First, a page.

• The Gems (1)
    Rip Reed, Wilson James, Ray Pettis, Bobby Robinson & David Taylor

    The Gems (1) (Evanston, Illinois)


    Personnel :

    Ray Pettis (Lead)

    Rip Reed (Bass)

    Bobby Robinson (First Tenor)

    Wilson James (Bass-Baritone)

    David Taylor (Second Tenor)


    Discography :

    The Gems (1)
    1954 - Talk About The Weather / Deed I Do (Drexel 901)
    1955 - I Thought You'd Care / Kitty From New York City (Drexel 903)
    1955 - You're Tired Of Love / Ol Man River (Drexel 904)
    1956 - The Darkest Night / One Woman Man (Drexel 909)
    1957 - Till The Day I Die / Monkey Face Baby (Drexel 915)

    Dorothy Logan & The Gems (1)
    1954 - Since I Fell For You / Small Town Man (Dorothy Logan) (Drexel 902


    Biography :

    Not to be confused with the girl group of the same name from the same city, who were signed to Chess Records -- were a quintet formed in Chicago in 1952, with Ray Pettis on lead, Bob Robinson and David Taylor as tenors, William James as baritone, and Rip Reed as bass. After a couple of years of singing around the Windy City, they were signed to Drexel Records in the spring of 1954, and their "Let's Talk About the Weather" b/w "Deed I Do" became the company's first release a few weeks later. It did well enough locally so that the group was also on the label's second single A-side, "Since I Fell for You," although the B-side was given to another Drexel artist, Dorothy Logan. They were also represented on the company's third single, "Kitty from New York City" b/w "I Thought You'd Care," and the fourth, an R&B rendition of "Old Man River" backed with "You're Tired of Love."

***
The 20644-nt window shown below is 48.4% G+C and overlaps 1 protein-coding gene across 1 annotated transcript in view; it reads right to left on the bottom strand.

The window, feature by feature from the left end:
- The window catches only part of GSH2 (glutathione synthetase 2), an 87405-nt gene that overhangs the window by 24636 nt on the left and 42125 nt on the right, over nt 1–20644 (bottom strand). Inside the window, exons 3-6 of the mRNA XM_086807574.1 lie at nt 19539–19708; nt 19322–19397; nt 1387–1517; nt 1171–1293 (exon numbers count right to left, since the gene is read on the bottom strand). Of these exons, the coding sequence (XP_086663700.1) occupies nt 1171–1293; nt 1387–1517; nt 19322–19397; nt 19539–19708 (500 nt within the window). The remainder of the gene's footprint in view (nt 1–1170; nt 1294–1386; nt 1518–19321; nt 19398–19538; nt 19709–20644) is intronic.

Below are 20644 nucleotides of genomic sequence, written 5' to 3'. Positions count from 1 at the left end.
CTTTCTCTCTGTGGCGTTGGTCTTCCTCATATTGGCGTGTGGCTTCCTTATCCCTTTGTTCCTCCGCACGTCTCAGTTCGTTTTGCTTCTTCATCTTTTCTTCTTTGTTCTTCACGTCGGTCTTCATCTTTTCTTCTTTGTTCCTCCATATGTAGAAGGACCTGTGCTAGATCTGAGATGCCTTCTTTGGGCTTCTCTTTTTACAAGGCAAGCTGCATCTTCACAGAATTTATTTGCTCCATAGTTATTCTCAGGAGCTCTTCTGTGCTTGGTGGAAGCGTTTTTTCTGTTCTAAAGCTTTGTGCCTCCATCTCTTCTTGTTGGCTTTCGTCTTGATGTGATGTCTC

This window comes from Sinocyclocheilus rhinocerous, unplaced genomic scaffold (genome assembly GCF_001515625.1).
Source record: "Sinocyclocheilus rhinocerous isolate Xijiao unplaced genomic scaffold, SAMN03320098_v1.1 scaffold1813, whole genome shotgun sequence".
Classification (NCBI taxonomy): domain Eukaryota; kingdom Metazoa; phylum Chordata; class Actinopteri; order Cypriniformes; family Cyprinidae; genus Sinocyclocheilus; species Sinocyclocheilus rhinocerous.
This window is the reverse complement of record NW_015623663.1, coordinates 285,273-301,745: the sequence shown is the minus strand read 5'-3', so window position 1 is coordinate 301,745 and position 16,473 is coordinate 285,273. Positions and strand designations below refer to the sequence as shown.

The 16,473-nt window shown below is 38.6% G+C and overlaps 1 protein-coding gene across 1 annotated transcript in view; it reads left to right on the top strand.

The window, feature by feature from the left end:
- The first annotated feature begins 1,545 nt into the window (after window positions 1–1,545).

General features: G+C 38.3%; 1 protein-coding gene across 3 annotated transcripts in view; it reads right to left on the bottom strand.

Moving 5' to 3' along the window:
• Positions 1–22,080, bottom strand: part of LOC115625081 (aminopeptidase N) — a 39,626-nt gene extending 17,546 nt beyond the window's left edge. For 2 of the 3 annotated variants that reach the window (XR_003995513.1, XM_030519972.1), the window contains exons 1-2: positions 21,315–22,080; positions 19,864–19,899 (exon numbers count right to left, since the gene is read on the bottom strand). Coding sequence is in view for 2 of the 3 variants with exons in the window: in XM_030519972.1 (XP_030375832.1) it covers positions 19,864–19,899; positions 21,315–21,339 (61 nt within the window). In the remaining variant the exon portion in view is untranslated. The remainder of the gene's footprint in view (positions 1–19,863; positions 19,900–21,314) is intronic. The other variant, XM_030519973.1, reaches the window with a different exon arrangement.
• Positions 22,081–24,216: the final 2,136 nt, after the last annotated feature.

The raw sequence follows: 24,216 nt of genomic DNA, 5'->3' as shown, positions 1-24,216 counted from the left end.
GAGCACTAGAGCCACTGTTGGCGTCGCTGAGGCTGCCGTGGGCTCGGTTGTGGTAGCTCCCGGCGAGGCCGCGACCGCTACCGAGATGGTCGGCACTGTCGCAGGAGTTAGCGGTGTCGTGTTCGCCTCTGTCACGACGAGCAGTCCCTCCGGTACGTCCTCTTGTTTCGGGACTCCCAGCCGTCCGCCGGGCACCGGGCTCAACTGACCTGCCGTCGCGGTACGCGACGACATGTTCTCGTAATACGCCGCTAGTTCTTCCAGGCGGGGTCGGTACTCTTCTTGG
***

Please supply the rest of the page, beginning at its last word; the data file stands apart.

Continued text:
The Gems (1)
    Bobby Robinson, David Taylor, Ray Pettis, Wilson James & Rip Reed

    Their recording activity slackened considerably after 1955, with their single "One Woman Man" b/w "The Darkest Night" getting some local and regional airplay. Drexel was still plugging them a couple of years later when it issued their final single, "Monkey Face Baby" b/w "Till the Day I Die." The group apparently broke up after 1957, ending a good five-year run. Their recordings retain a serious following among harmony vocal and doo wop enthusiasts, and devotees of Chicago's music history in those genres. After the Gems broke up, Ray Pettis took over as the lead of another Evanston-based vocal group called the Foster Brothers. As a soloist, Pettis recorded for the Boss and Dee Dee labels (which were co-owned by former Gem Bobby Robinson). He was on singles for Boss released in 1962 and 1963, and on one side of a single for Dee Dee (1963). After a single for Salem in 1965 and one for Exodus (run briefly by Jimmy Bracken and Vivian Carter after Vee-Jay went bankrupt, 1966), Pettis recorded his last two singles for Dee Dee in 1969.

    Songs :

    The Gems (1)

         Deed I Do   /   Talk About The Weather           I Thought You'd Care   /   Kitty From New York  

         You're Tired Of Love   /   Ol Man River
                  The Darkest Night   /   One Woman Man  

    Till The Day I Die / Monkey Face Baby

    Dorothy Logan & The Gems (1)

    Since I Fell For You


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